The INDEX() function is like referring to a map and trying to call out a location using the longitude and latitude coordinates. We provide a map for Excel to refer to, state which row and column to look, and Excel will tell you what’s there with your given Excel “GPS” co-ordinates.

A typical INDEX() function will look like:

= **INDEX(Calendar,** *row_number*, *column_number***)**

where the *row_number* is 1 to 6, depending on which week of the month it is, and the *column_number* is 1 to 7, corresponding to the underlying numbers of cells B2 to H2 underneath the “makeup”.

But we will may experience an issue if we do this:

Users may accidentally overwrite the cell containing the formula when they are entering their appointments into the calendar.

## Trick to Prevent Changes to a Cell

We want to prevent changes to a cell, i.e. no deleting, overriding cell contents.

How can we do that?

Have you tried breaking a single wooden chopsticks or toothpick? It’s pretty easy right?

But if you need to break a bunch of chopsticks like the picture above, it’s so much harder.

The key is being united.

We will utilize the same concept of making the formula an array formula (meaning a formula for a group of cells) rather than a normal formula for a single cell.

If the user tries to modify part of the array, they’ll see this error message:

## Putting Dates into the Calendar

Alright, so we need to use the INDEX function to pull out parts of the defined named *Calendar*, and somehow enter the INDEX function as an array formula so that users will not be able to delete or edit any single cell containing the date.

Here it goes:

- Select cells B3 to H3.
- In the formula bar, type in the following formula:

`=INDEX(Calendar,1,B$2:H$2)`

- Press Ctrl + Shift + Enter instead of Enter to register it as an array formula.
- Excel will insert the curly braces in the formula bar to show you that it understands it as an array formula.
- Repeat it for Weeks 2 to 6 of your calendar, using the following formulas:

`=INDEX(Calendar,2,B$2:H$2)`

`=INDEX(Calendar,3,B$2:H$2)`

`=INDEX(Calendar,4,B$2:H$2)`

`=INDEX(Calendar,5,B$2:H$2)`

`=INDEX(Calendar,6,B$2:H$2)`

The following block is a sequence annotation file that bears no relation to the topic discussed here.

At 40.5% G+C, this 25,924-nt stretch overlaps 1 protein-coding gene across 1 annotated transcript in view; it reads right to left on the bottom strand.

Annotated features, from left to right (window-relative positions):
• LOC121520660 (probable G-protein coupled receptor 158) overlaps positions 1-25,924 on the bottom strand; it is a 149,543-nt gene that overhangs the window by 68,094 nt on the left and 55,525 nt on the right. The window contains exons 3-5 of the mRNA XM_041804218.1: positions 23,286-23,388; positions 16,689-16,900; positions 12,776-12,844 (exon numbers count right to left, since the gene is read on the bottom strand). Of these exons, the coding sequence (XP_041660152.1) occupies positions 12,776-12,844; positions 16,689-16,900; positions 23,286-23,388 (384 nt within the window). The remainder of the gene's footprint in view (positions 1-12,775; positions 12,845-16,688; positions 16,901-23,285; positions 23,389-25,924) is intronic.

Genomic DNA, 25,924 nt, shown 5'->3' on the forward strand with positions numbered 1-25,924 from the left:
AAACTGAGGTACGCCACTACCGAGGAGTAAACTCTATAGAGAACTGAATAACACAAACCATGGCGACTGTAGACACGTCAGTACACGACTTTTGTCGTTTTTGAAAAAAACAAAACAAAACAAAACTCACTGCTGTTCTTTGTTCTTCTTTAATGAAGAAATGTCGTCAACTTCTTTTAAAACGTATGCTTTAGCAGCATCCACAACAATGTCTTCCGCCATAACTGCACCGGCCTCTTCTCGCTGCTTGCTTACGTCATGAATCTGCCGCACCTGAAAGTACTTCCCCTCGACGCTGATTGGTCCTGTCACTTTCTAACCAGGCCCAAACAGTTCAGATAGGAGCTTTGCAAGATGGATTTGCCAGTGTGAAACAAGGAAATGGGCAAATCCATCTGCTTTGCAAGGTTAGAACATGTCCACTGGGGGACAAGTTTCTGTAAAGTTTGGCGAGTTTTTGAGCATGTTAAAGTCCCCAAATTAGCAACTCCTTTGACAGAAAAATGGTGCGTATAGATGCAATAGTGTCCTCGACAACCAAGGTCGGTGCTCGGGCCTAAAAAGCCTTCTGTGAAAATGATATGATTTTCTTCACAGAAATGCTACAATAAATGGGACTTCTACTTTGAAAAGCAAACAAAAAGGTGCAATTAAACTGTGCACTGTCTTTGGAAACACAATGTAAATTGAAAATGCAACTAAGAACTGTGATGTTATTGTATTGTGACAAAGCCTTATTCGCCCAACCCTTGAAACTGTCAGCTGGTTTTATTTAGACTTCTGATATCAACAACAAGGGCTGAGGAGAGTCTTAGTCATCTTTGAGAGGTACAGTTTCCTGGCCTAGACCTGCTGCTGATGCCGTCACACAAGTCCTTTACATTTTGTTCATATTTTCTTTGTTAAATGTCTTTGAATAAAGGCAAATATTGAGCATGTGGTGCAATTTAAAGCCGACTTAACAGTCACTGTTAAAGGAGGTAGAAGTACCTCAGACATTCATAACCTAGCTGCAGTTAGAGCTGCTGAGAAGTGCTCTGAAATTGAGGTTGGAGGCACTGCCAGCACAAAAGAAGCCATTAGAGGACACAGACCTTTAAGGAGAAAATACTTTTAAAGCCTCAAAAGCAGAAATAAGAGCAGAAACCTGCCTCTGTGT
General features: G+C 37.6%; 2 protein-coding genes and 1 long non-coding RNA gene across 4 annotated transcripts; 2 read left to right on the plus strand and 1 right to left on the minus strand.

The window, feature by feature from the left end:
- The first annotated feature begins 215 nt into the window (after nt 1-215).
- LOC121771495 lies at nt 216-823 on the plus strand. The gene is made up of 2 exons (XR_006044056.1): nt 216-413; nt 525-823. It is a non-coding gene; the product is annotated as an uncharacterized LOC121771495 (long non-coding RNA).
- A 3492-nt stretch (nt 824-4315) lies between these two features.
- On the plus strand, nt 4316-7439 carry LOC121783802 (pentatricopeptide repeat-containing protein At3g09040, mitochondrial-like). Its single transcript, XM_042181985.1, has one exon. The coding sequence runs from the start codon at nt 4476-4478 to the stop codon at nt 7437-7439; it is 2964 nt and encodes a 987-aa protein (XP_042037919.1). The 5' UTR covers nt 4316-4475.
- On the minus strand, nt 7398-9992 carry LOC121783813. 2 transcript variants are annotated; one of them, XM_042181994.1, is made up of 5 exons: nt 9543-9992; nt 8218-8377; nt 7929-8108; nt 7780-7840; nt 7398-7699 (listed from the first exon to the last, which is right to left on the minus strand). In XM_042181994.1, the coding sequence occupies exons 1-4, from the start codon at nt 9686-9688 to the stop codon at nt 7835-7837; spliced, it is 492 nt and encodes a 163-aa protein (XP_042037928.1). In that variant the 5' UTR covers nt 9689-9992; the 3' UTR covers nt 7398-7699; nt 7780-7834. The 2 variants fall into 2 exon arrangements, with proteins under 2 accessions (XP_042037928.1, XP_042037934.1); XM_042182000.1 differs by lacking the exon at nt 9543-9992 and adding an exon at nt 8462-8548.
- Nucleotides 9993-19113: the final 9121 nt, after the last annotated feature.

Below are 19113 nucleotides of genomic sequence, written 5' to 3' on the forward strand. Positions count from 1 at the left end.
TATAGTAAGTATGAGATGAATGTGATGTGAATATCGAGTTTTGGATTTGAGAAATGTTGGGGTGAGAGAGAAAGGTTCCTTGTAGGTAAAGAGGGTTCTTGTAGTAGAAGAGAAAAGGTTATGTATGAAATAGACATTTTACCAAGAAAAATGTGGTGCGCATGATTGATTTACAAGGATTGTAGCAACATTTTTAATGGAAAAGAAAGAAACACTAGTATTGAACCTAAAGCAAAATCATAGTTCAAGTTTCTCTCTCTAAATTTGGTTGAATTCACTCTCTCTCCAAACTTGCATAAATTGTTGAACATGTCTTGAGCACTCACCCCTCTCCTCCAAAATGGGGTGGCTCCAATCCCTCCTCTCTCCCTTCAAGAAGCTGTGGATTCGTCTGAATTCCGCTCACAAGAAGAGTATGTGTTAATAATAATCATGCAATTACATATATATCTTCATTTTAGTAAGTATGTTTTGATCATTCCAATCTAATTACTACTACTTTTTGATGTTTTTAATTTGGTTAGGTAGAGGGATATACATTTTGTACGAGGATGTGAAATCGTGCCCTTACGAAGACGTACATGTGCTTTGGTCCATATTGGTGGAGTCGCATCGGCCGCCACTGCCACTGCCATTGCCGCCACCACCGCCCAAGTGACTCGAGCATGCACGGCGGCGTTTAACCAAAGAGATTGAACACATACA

At this point, you should see something like this. Don’t freak out, the dates are there.

Remember our point that number formatting is just a makeup? The usual date format that we see is just applying makeup to the serial date numbers.

## The Final Magical Touches

For the final touches, we will first apply makeup to the serial date numbers to just display the day of the month.

To do so:

- Select all the dates, 42 of them. (*hint: you can hold down the Ctrl key for multiple selections.)
- Go to Home | Number, click the dropdown menu, go to More Number Format. (hint*: or just simple use the keyboard shortcut Ctrl + F1.)
- In the Format Cells window, go to Number | Category | Custom.
- Inside Type, key
`d`

for day of the month. Press OK.

The final (optional) thing to do is whether you want to hide the dates of the previous and next months, or to show them in a lighter color.

To do a custom Conditional Formatting:

- Select all the 42 dates again, making sure to start from cell B3.
- Go to Home | Styles | Conditional Formatting | New Rule.
- In the New Formatting Rule window, click on Use a formula to determine which cells to format.
- In the field Format values where this formula is true, type in the following formula:

`=MONTH(B3)<>Month`

- Under Edit the Rule Description | Format, in the Format Cells window, go to Font | Color. Choose a light grey (or white if you want to hide the dates of previous and next months).

## Set Printing to A Single Page

I have previously covered how to print to a single page easily on **Top 10 Excel tips for Excel Beginners **(Tip #9).

Here, we want to specify the area for printing. To do that:

- Select cells B1 to H14.
- Go to Page Layout | Page Setup | Print Area | Set Print Area to specify these cells to be printed.
- Then choose Page Layout | Page Setup | Orientation } Landscape.
- Finally, select Page Layout | Scale to Fit. Set Width and Height to 1 page.

## The Final Product

Yes, we have finally reached the end of this project to build a Month Calendar template to generate automatically for any year month!

Here’s the finally calendar.

Let me know in the comments below if you have any problems getting to the final product!

And wishing you a blessed festival holidays!

P/S: Special thanks to Martin Loughman from Spreadsheeti.com for highlighting that the maximum number of weeks in a month is 6!